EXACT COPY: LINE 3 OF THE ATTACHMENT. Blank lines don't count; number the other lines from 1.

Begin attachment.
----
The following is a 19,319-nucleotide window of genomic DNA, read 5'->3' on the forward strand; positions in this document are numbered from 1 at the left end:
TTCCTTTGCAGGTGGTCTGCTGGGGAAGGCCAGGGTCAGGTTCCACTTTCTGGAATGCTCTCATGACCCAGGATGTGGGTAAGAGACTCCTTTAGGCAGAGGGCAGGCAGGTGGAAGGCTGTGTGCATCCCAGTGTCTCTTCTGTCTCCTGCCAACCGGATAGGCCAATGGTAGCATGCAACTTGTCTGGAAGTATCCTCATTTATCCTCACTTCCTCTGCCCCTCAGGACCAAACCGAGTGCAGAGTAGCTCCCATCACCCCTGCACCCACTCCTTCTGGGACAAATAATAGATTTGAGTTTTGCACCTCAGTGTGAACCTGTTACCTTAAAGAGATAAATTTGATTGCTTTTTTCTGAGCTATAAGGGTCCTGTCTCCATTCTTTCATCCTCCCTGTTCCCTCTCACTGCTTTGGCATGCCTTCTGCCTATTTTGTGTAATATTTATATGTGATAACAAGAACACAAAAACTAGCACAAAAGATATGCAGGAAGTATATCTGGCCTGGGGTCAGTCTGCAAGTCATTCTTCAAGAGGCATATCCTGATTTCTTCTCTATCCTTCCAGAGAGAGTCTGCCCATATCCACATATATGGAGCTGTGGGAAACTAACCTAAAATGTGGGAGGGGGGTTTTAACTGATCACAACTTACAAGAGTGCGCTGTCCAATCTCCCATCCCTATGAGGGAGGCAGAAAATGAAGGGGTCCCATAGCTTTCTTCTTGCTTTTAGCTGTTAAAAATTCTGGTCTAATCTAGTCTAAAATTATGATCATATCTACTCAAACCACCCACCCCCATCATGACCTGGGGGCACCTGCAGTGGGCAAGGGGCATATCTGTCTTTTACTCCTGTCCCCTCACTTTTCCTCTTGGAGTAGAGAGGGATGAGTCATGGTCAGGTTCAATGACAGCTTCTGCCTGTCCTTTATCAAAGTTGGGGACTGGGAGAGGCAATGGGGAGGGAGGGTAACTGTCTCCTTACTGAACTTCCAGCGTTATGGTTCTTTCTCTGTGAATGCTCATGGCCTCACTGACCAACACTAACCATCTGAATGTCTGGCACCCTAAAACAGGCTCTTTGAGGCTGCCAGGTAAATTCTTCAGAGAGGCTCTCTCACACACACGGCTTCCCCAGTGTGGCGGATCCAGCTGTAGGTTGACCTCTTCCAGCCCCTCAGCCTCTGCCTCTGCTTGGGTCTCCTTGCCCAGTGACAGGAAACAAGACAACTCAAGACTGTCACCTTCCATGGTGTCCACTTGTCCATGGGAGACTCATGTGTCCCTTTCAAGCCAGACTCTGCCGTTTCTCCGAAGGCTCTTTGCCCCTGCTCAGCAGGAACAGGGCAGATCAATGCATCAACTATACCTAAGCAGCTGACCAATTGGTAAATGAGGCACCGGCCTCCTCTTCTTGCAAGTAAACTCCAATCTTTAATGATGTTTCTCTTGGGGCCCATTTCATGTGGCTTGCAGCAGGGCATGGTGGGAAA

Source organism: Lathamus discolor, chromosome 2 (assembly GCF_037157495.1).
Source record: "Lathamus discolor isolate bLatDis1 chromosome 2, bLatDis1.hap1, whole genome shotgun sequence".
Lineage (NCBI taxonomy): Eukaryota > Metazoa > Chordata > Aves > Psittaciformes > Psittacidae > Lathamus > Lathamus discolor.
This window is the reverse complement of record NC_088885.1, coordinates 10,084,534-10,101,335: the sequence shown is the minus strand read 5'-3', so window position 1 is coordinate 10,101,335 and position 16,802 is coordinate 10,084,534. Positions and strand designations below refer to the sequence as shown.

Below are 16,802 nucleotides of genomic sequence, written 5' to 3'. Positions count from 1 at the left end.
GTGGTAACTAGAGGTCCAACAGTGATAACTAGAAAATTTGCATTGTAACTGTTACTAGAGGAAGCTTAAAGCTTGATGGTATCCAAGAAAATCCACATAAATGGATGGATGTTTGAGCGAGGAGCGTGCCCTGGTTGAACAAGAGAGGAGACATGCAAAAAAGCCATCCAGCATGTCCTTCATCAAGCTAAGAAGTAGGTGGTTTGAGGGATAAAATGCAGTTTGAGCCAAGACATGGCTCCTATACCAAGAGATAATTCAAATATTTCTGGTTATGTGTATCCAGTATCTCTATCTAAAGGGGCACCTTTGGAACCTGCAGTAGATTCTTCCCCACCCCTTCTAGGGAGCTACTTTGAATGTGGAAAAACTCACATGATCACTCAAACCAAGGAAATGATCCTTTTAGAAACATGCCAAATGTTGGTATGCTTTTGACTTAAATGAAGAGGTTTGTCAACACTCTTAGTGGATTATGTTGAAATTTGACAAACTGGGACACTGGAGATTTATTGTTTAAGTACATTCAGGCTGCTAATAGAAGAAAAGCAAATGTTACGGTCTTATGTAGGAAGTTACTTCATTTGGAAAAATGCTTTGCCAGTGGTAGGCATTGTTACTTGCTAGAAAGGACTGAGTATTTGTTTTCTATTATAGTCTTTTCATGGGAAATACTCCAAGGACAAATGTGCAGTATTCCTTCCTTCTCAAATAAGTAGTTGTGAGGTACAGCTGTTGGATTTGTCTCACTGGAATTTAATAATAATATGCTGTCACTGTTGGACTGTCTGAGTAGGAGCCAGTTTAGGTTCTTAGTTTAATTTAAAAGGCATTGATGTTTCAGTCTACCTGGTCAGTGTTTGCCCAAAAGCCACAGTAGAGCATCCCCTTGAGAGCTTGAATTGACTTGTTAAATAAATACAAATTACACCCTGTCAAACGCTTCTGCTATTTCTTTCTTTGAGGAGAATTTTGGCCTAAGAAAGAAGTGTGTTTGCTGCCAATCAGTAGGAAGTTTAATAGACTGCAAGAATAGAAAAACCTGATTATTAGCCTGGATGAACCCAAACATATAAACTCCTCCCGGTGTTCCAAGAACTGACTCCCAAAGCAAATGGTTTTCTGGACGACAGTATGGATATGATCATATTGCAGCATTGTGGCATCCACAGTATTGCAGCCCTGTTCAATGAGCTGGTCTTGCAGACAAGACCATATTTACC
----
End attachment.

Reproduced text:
Source organism: Lathamus discolor, chromosome 2 (assembly GCF_037157495.1).